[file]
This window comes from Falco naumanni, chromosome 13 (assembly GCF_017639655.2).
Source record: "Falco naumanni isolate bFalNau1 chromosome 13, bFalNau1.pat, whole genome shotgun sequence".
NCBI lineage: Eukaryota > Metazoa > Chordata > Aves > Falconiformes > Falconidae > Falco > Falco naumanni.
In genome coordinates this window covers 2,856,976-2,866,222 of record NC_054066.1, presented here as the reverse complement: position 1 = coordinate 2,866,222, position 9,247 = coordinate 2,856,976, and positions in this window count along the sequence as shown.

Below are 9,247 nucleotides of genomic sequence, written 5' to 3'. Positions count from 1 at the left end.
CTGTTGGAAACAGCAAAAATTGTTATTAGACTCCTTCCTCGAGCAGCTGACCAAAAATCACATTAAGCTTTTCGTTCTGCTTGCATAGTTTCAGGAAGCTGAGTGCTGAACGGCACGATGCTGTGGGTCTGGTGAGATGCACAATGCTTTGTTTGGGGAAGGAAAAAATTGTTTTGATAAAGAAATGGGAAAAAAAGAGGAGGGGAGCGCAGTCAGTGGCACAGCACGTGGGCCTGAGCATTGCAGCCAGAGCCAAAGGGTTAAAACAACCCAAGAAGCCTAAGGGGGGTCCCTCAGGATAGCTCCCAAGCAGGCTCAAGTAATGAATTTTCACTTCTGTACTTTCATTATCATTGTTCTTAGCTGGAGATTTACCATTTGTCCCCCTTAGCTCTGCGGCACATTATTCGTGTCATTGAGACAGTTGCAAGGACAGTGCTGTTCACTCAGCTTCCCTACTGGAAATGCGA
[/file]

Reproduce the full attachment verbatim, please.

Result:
This window comes from Falco naumanni, chromosome 13 (assembly GCF_017639655.2).
Source record: "Falco naumanni isolate bFalNau1 chromosome 13, bFalNau1.pat, whole genome shotgun sequence".
NCBI lineage: Eukaryota > Metazoa > Chordata > Aves > Falconiformes > Falconidae > Falco > Falco naumanni.
In genome coordinates this window covers 2,856,976-2,866,222 of record NC_054066.1, presented here as the reverse complement: position 1 = coordinate 2,866,222, position 9,247 = coordinate 2,856,976, and positions in this window count along the sequence as shown.

Below are 9,247 nucleotides of genomic sequence, written 5' to 3'. Positions count from 1 at the left end.
CTGTTGGAAACAGCAAAAATTGTTATTAGACTCCTTCCTCGAGCAGCTGACCAAAAATCACATTAAGCTTTTCGTTCTGCTTGCATAGTTTCAGGAAGCTGAGTGCTGAACGGCACGATGCTGTGGGTCTGGTGAGATGCACAATGCTTTGTTTGGGGAAGGAAAAAATTGTTTTGATAAAGAAATGGGAAAAAAAGAGGAGGGGAGCGCAGTCAGTGGCACAGCACGTGGGCCTGAGCATTGCAGCCAGAGCCAAAGGGTTAAAACAACCCAAGAAGCCTAAGGGGGGTCCCTCAGGATAGCTCCCAAGCAGGCTCAAGTAATGAATTTTCACTTCTGTACTTTCATTATCATTGTTCTTAGCTGGAGATTTACCATTTGTCCCCCTTAGCTCTGCGGCACATTATTCGTGTCATTGAGACAGTTGCAAGGACAGTGCTGTTCACTCAGCTTCCCTACTGGAAATGCGA